Today after the bell, Yahoo reported its second-quarter financial performance, including revenue (excluding traffic acquisition costs, or TAC) of $1.04 billion and non-GAAP earnings per share of $0.37. Revenue including TAC was $1.08. Analysts had expected the company to earn $0.38 on revenue of ex-TAC of $1.08 billion.
Yahoo, which slipped in regular trading in a down market, is up slightly after hours, despite the earnings miss. The company stated in its release that revenue growth is its “top priority,” and that it is “not satisfied with [its] Q2 results” in that context.
The company had display revenue of $436 million, down 8 percent compared to the year-ago period. During the quarter Yahoo had search revenue of $428 million, which is 2 percent higher than the year-ago period.
Yahoo’s adjusted EBITDA, a non-GAAP financial statistic, totaled $340 million in the quarter, off 8 percent from the year prior.
Yahoo sold 24 percent more ads in the quarter than the year prior, which was strong, but saw its price per ad fall by 24 percent, as well.
Its ex-TAC revenue fell by 3 percent in the period. Yahoo has a history of slow-to-negative revenue growth. The company had net income of a mere $38 million in the quarter.
In the sequentially preceding quarter Yahoo had revenue excluding TAC of $1.087 billion. It earned $0.38 on that top line. In short, analysts had predicted that the company would match its last-quarter performance in its most recent three months.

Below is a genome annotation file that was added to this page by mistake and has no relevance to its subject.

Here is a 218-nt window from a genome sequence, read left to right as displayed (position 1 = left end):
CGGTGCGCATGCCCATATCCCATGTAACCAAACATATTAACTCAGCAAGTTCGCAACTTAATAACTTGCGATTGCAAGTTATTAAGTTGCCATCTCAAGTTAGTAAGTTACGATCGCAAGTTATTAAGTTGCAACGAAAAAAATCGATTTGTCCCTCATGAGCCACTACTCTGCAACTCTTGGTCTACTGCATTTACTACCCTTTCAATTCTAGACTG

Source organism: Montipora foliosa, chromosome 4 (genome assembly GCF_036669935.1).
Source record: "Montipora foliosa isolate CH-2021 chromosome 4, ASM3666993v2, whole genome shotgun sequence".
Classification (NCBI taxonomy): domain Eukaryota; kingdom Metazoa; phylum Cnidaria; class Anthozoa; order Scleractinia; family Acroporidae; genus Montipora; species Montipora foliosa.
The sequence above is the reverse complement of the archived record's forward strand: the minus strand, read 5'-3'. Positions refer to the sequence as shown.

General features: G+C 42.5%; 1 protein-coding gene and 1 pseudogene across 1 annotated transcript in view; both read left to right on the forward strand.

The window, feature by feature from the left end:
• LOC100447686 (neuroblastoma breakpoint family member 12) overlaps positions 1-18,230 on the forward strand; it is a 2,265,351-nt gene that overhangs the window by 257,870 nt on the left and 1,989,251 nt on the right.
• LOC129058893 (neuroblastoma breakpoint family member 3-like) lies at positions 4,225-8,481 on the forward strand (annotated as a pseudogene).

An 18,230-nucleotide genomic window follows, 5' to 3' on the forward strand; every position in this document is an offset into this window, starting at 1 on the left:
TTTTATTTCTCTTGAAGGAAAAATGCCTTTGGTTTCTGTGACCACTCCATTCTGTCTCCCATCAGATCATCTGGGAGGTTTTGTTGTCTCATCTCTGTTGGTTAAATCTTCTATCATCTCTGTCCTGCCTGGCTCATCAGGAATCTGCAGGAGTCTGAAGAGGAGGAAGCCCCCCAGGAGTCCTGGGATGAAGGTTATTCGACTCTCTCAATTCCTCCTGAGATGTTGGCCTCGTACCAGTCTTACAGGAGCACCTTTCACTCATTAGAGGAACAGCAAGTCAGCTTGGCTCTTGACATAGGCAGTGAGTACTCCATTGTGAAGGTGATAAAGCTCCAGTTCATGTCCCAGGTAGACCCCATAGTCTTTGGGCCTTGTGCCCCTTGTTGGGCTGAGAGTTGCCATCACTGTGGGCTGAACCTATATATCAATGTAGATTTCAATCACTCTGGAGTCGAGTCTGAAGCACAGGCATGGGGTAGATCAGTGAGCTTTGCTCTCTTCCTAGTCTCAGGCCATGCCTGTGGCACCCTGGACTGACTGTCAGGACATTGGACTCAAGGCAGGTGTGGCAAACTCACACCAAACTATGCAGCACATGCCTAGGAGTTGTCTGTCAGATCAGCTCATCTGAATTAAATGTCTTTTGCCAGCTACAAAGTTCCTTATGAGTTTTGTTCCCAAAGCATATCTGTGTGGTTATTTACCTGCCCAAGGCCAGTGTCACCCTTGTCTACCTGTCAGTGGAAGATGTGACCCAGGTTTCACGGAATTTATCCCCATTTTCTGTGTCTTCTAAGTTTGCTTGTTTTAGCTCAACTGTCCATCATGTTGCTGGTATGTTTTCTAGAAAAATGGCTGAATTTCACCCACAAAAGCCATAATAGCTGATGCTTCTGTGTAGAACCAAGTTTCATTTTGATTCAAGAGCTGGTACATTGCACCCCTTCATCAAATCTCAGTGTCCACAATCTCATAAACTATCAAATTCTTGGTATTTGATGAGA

Yahoo’s share price is in part determined by its large, and soon to unlock stake in Internet giant Alibaba. Alibaba has filed to go public. In its report, Yahoo indicated that it has struck an accord with Alibaba that will only require Yahoo to sell 140 million of its shares in the Asian company, down from 208 million. That could lower Yahoo’s short-term tax bill, and also allow the company more potential gain, provided that Alibaba’s shares appreciate over time.
All told I doubt that the quarter’s results will help Yahoo change the current market perception that it has limited short-term revenue upside. The company remains wealthy, of course, with cash and equivalents on hand of $4.3 billion at the end of its quarter. That figure is down $700 million since the end of 2013. Yahoo, of course, has been on a bit of a buying spree.